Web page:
JEP325: Switch expressions spec

Guy Steele guy.steele at
Fri Apr 20 17:48:49 UTC 2018

> On Apr 20, 2018, at 1:37 PM, Kevin Bourrillion <kevinb at> wrote:
> On Wed, Apr 18, 2018 at 11:16 AM, Kevin Bourrillion <kevinb at <mailto:kevinb at>> wrote:
> If one of the patterns is a constant expression or enum constant that is equal to the value of the selector expression, then we say that the patternmatches.
> I think "equal" is ambiguous for strings (and will be for doubles when they happen).
> Whoops: I belatedly noticed that we are expanding to all primitive types already. Okay. So, unless I missed it somewhere, I think we need to specify that all comparisons are made as if by equals() on the (boxed) type (or whatever better way to word it). We might even want to call out the specific consequences that case NaN: works as expected, and that 0.0 and -0.0 are fully distinct despite being ==.
> But here is the real wrench I want to throw in the works... (and I apologize, as always, if I am unknowingly rehashing old decisions that were already finalized):
> The most compelling reason to support float and double switches is the fact that pattern matching will automatically cover them via boxing anyway. If it were not for that, I believe it is a feature with too much risk to be useful. case 0.1: simply does not mean what any developer would wish it to mean. At Google we spend real effort trying to get our developers to depend less on exact floating-point equality, not more.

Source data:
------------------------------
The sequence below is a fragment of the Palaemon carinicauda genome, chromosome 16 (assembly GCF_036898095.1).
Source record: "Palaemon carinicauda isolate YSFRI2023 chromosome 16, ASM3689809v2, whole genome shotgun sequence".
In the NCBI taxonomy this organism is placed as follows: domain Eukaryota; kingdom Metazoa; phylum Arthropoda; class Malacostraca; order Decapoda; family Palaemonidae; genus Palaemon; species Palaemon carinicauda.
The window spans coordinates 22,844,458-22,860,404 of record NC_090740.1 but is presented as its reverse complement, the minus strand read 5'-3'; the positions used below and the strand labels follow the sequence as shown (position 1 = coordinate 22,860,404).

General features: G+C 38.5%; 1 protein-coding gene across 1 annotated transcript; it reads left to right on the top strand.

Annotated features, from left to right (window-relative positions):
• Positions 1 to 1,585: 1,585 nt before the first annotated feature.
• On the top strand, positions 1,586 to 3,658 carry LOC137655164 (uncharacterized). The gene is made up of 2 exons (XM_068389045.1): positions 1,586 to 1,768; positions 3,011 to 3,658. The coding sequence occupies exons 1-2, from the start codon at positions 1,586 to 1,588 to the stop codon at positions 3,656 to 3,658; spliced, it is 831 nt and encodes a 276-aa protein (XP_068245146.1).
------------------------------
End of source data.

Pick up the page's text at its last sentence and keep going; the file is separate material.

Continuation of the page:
I agree that it would (almost always) be insane to write `case 0.1:`.

However, it may actually be extremely attractive for some purposes to write something like:

    switch (x) {
        case NaN -> foo;
        case Double.NEGATIVE_INFINITY -> bar;
        case Double.POSITIVE_INFINITY -> baz;
        case +0.0 -> quux;
        case -0.0 -> ztesch;
        default -> frobboz(x);

and I can even imagine `case 1.0 ->` or `case 2.0 ->` sneaking in as special cases on occasion.

You don’t always want to write library code this way—rather, analysis may show that `frobboz` computes the desired results for some or all of the special cases.  But when code clarity is more important than that last ounce of speed, this is a very clear way to say what you want.

Seems to me that the compiler could certainly warn about case labels such as 0.1 that suffer rounding during the decimal-to-binary conversion.  Or about any category of cases label we wish to denigrate.


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